Ben Ryan, a mechanical engineer, joined Mike and me on this trip. When I recruit people to go to Bukavu, the typical reaction goes something like this: “I don’t know what I could do that would be valuable. I am not qualified to help. I have no experience.” As you will see below, those thoughts were going through Ben’s head, but God had a different idea. I hope you enjoy reading how God used Ben to build His kingdom and make the situation in Congo look a little more like heaven.
This, my first trip to the Democratic Republic of Congo (DRC), would turn out to be more fulfilling to me than I had expected.
I went, wondering, what could I possibly contribute to the betterment of the Congolese people? I knew very little about my new friends, their economic or political environment, or what struggles they faced every day. I knew my Biblical knowledge was still in its infancy. I have very little to offer in terms of small business development and dispelling some of the negative connotations of business and profits. Fortunately, as God was in control, the prepared materials and the message of Genesis 1-3 conveyed what God wanted people to hear about small business. I did my best to figure out what I was supposed to do, and to let God provide me with the words to convey His messages. I had certainly heard that this was the way it’s supposed to work, but it wasn’t until I worked directly with our students that I fully realized the power of God to take control. God was teaching us all. Our Congolese “students” have many hardships to distract them from giving their life to God. Their desire to welcome us and share their faith with us was overwhelming to me. I was the student. The trip was a continuous lesson of what is pleasing to God; I am still digesting all of the messages.
One man, a student in our sessions (pictured here with his grandmother), began to welcome me immediately and acted as my guide and interpreter. During a market research trip into the city of Bukavu, he made sure I got headed in the right direction and didn’t overpay a cab fare. He constantly supplemented the interpreter’s words with insightful observations of the subject business people were studying. God was in control again as we meandered off into the outskirts of the city to collect some “real data”. The students, while showing me the sights of their neighborhood, and interviewing business people, were making sure I wasn’t getting lost. For this I was grateful and overwhelmed. When we returned from our adventure, we sat down and talked. I learned about their dedication to the Young Life program of bringing young kids to Christ, and their eagerness to get going in a small business.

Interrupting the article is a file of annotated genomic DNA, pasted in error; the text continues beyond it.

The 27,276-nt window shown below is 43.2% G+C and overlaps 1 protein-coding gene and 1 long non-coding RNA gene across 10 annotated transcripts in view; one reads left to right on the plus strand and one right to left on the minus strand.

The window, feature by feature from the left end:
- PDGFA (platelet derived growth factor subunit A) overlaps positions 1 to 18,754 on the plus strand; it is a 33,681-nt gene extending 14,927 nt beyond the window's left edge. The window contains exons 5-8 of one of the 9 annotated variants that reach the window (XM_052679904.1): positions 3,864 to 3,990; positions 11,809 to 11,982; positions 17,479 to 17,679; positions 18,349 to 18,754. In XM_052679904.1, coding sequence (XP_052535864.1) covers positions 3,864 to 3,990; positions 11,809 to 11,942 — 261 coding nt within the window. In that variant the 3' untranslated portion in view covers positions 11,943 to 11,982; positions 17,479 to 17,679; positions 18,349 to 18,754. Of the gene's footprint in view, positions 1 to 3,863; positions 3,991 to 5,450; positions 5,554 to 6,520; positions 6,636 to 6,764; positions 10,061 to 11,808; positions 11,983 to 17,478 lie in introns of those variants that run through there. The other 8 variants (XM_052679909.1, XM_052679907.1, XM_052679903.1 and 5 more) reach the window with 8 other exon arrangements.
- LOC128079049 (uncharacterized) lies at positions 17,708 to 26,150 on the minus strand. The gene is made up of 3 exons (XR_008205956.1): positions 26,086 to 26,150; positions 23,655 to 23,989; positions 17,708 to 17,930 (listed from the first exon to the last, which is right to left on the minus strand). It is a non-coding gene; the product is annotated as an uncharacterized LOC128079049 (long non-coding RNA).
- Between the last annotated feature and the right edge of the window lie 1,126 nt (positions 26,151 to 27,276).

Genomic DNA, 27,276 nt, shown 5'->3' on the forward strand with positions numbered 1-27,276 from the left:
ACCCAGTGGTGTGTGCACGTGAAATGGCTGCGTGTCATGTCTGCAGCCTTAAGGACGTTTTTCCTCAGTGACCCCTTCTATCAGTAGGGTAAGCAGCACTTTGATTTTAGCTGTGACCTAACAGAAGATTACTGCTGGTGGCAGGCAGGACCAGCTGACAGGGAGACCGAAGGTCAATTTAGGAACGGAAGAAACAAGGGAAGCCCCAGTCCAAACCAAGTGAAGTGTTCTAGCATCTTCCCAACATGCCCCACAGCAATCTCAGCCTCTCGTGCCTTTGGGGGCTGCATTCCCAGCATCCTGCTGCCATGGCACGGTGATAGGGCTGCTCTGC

These students were eager to start a business to help their families and help their customers. Several instances were to help people with unmet needs – for instance providing education and pre-natal nutrition of mothers and babies, or, producing and distributing food to their families or less-able individuals. Yet, one thing they lacked in their knowledge of business was how to protect their business and profits from disappearing. Their own generosity and acceptance of over-taxation would be their undoing. For us, the hardest lesson to convey was to take defensive action in the midst of what was charitable and esteem-building. It is not in their make-up to be shrewd. It’s also a common belief that business, because of unscrupulous profit taking, monetary or otherwise, is a bad thing. In our sessions we try to emphasize that having a business to help others is a good thing, and pleases God. Having a business that grows because it is profitable only increases your capacity to help and employ others.
All the days of our trip were filled with God turning our efforts into something more powerful than what I could attempt. The efforts I put into this mission were exceeded by the profits I received. Thank you all for your prayers and support.
What a great story! Ben supplied the courage and God supplied everything else.
If you sense God suggesting that you go on a future trip, please let me know.